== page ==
Regarding financing, in November 2016, the Innovation and Networks Executive Agency (INEA), RB Rail AS, Lithuania’s Ministry of Transport and relevant ministries from Latvia and Estonia signed a financing agreement of EUR 180 million (using EU funds) to develop the works of Rail Baltica project in Lithuania. The sum covers 85% of total costs and will be used for Kaunas section – Latvia border. The 55-km railway section will be fitted with a road bed and related infrastructure elements: viaducts, underbridges, cattle creeps, bridges. In addition, there is the plan to carry out a feasibility study on expanding the European railway gauge built in the section between the Poland-Lithuania border and Kaunas. Based on the results of the feasibility study, the ERTMS, signalling and other systems will be installed.
This is the third financing of Rail Baltica; around EUR 710 million of CEF will be allocated for its completion, of which EUR 310 million to Lithuania.
In December, the European Investment Bank (EIB) has extended a EUR 175 million loan to Polish railway company PKP PLK for the modernisation of over 100 km of railway line within the Rail Baltica project. The two sides signed the loan agreement for investment projects on two sections of Rail Baltica – Sadowne – Czyżew and Czyżew – Bialystok, which were also approved under the CEF for 2014-2020. The total project value is over PLN 2.7 billion (EUR 626 million).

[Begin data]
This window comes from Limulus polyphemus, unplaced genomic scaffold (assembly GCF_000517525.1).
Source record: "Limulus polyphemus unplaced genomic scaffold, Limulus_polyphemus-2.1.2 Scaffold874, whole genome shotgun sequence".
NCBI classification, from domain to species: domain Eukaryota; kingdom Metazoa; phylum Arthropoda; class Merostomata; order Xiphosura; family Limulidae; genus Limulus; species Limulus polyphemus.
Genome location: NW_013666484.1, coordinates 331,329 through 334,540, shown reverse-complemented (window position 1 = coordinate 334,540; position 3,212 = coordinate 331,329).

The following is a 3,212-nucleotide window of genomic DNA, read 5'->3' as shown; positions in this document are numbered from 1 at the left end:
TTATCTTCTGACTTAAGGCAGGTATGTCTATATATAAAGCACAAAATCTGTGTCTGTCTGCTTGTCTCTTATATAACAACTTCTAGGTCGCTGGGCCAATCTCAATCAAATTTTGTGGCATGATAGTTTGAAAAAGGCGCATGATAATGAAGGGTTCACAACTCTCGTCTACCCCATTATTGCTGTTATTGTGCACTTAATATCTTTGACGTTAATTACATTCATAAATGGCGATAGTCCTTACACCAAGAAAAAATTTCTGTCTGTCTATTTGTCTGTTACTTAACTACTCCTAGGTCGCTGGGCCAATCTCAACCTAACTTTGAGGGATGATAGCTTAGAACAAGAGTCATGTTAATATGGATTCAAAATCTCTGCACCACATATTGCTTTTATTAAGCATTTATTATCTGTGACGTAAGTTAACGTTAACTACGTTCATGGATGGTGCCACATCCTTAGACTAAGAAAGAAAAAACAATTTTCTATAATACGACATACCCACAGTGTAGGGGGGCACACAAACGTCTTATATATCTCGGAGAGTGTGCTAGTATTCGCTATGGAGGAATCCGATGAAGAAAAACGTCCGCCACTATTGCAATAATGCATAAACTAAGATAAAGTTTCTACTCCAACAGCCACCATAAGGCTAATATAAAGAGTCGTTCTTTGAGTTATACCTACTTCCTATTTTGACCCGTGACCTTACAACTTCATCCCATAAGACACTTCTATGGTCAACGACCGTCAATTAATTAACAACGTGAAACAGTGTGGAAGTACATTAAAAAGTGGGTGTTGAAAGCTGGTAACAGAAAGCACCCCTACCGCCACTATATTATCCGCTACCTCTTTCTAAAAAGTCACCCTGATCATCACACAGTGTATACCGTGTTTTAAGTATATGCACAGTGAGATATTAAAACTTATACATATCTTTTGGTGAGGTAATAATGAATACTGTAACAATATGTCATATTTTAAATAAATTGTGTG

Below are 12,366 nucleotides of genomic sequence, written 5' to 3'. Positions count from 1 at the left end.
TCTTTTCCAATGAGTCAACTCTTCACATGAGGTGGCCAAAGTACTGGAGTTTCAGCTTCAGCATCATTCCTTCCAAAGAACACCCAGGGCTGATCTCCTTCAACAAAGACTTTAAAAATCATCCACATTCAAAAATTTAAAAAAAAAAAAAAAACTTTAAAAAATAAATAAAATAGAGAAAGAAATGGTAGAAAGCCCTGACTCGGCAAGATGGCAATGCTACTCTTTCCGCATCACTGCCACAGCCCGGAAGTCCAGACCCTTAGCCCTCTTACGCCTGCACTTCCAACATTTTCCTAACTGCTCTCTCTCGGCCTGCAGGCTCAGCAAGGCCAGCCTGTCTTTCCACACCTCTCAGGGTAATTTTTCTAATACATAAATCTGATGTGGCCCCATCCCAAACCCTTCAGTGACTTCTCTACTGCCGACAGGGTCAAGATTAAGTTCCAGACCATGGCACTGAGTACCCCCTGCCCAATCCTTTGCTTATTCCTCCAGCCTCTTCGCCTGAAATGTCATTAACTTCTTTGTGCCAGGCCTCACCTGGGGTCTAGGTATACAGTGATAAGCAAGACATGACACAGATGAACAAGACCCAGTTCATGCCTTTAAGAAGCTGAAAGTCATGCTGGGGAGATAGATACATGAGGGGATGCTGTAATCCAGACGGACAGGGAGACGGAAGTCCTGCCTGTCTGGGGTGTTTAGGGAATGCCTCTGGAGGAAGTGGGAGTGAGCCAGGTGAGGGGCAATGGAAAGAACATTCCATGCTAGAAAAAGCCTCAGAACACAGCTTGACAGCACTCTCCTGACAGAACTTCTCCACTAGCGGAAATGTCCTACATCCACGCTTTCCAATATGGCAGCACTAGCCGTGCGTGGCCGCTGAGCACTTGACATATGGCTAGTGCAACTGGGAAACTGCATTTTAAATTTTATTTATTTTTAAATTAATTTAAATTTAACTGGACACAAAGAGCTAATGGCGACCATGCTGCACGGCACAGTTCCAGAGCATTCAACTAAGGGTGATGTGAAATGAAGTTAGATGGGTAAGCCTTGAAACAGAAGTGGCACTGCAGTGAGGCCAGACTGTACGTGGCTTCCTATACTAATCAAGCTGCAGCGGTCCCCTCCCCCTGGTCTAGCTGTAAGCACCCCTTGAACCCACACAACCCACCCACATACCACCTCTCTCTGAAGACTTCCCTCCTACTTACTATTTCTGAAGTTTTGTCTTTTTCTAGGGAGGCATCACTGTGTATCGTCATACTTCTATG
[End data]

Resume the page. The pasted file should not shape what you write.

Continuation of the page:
The works on the two sections (Sadowne – Czyżew and Czyżew – Białystok) involve the modernisation of 106 km of railway line, the construction of a new double-track bridge over the Bug River and an extra track on the Prostyń Bug – Małkinia section. This will eliminate the only single-track section currently in existence between Warsaw and Białystok and make the entire line between these two cities double-track.
Also, in February, RB Rail announced that documents were applied for CEF financing. The Baltic States received two grants for the construction of the railway. The agreements amounted to EUR 765 million of which the CEF financing of 85% was of EUR 633 million. The main objectives of the additional financing (submitted in February 2017) focus on carrying on with the construction works in the three countries, completing design of all elements of the global project, identifying infrastructure components, elaborating the evaluations on the best procurement and installation strategies, as well as preparing the documents for the infrastructure manager. Financing will be used for actions, evaluations, studies, technical design, construction works, supervision and support measures for implementing the project.
Financing (supported by both grant agreements) will be allocated to cover the costs of the activities for preparing works and launching preparations for Phase I works.

by Pamela Luica